Create a Clean Room to Protect Indoor Air Quality During a Wildfire
Be Prepared to Evacuate
- Know how you will get emergency alerts and health warnings.
- Know your evacuation routes.
- Gather emergency supplies, including N95 respirator masks.
- Have at least a 5-day supply of food and medication on hand.
- Talk to your health care provider about what to do if you have heart or lung disease. If you have asthma, make sure you have an asthma action plan.
- Know how you will communicate with your family or other members of your household.
On this page:
- Why Create a Clean Room?
- Who Needs a Clean Room?
- How Do I Set Up a Clean Room at Home?
If there is an active fire in your area, or if the Air Quality Index indicates smoke levels are unhealthy and forecasted to remain there, local authorities may advise you to stay indoors or create a clean room rather than evacuate. Setting up a clean room at home can help reduce your exposure to dangerous or unhealthy wildfire smoke while indoors.
Conditions can change quickly, so you should always be prepared to evacuate if necessary. Follow your local news, the AirNow website, or your state air quality website for up-to-date information.
Everyone can benefit from spending time in a clean room during a wildfire, but it may be most helpful for sensitive individuals like the very young, very old, and people with heart or lung problems.
Learn more about the health effects of wildfire smoke.
If you can’t stay cool at home or are especially sensitive to smoke, it may be best to seek shelter elsewhere.
You may be able to:
- Stay with friends or family who are not affected by the smoke.
- Relocate (or go) to a public cleaner air shelter.
- Seek relief from the smoke in a large commercial building with air conditioning and good air filtration, like a shopping mall.
- Choose a room. It should be big enough to fit everyone in your household and comfortable to spend time in. A bedroom with an attached bathroom is a good choice.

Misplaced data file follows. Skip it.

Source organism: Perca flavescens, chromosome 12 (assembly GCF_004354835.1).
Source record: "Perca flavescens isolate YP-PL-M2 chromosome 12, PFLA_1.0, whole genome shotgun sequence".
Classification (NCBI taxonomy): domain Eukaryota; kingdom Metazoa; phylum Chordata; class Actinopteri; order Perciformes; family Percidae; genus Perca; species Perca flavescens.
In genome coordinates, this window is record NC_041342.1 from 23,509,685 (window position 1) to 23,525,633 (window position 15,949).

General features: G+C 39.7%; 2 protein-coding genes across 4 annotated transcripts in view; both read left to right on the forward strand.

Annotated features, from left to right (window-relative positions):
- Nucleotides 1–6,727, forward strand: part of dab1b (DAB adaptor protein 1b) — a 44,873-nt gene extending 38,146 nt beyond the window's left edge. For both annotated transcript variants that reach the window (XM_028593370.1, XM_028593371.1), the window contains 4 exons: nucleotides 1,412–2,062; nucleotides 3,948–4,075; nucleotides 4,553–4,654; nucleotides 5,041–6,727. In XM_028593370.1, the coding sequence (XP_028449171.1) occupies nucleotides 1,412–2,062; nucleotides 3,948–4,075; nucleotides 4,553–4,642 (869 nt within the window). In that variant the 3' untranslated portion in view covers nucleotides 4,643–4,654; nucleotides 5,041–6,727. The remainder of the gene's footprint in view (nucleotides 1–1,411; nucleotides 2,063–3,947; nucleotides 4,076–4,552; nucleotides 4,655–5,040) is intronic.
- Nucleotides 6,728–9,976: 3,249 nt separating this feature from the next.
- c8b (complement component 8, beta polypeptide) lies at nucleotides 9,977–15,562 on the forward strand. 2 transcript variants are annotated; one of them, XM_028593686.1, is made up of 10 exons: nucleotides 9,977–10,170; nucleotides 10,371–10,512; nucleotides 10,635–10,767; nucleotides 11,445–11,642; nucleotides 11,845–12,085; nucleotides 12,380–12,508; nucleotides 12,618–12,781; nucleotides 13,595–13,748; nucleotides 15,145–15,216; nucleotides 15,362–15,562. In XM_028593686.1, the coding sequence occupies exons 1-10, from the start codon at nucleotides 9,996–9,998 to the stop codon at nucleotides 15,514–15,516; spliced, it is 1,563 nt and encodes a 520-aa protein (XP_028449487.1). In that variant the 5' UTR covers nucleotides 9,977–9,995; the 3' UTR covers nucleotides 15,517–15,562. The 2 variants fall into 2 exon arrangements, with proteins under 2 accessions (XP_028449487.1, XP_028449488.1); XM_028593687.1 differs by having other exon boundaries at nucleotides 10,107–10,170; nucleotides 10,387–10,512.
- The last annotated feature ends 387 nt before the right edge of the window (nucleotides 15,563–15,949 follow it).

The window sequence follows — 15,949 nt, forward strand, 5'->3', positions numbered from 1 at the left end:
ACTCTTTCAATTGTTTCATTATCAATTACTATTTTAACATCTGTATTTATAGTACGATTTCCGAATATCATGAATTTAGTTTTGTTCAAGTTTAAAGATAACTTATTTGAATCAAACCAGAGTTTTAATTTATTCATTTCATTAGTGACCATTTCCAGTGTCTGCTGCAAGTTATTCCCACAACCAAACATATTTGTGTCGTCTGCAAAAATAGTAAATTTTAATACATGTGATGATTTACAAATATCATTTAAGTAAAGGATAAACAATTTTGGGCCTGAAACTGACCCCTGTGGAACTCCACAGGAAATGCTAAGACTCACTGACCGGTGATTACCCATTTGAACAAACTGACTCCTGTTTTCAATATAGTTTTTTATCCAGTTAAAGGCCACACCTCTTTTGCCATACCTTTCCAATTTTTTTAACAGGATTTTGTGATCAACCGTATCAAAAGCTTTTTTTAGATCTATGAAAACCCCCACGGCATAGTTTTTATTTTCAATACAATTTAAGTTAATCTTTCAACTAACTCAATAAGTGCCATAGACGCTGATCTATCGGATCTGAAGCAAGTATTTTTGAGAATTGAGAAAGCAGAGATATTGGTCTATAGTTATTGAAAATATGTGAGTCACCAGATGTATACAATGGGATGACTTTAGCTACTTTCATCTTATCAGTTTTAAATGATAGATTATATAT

- Prevent smoke from entering the room. Close windows and doors in the room, but don’t do anything that makes it hard to get out. If there is an exhaust fan or range hood in the clean room space, only use it for short periods.
- Stay cool. Run fans, window air conditioners, or central air conditioning. If your HVAC system or window air conditioner has a fresh air option, turn it off or close the intake.
- Filter the air in the room. Use a portable air cleaner that is the right size for the room. Run the portable air cleaner continuously on the highest fan setting if you can.
If you have central HVAC, you can also install a high-efficiency filter (MERV 13 or higher) in the system. Run the system’s fan as often as possible to get the most out of the filter.
- Avoid activities that create smoke or other particles indoors, including:
- Smoking cigarettes, pipes, and cigars.
- Using gas, propane or wood-burning stoves and furnaces.
- Spraying aerosol products.
- Frying or broiling food.
- Burning candles or incense.
- Vacuuming, unless you use a vacuum with a HEPA filter.
Dust or mop surfaces in the clean room with a damp cloth as needed to keep settled particles from getting back into the air.
Learn more about fine particles in indoor air.
- Spend as much time as possible in the clean room to get the most benefit from it. Avoid exercising while in the clean room to help reduce exposure to any particles that may enter the room.
Communities affected by wildfire smoke may choose to set up or identify cleaner air spaces and cleaner air shelters where people can seek relief from wildfire smoke. More information about how to set up these spaces is available in Wildfire Smoke: A Guide for Public Health Officials in Appendix B. CDC also offers interim guidance for use by federal, state, local, and tribal jurisdictions to reduce the risk of introducing and transmitting SARS-CoV-2 (the virus responsible for causing COVID-19) in these spaces. Communities should note that the requirements of state, local and tribal agencies supersede these recommendations.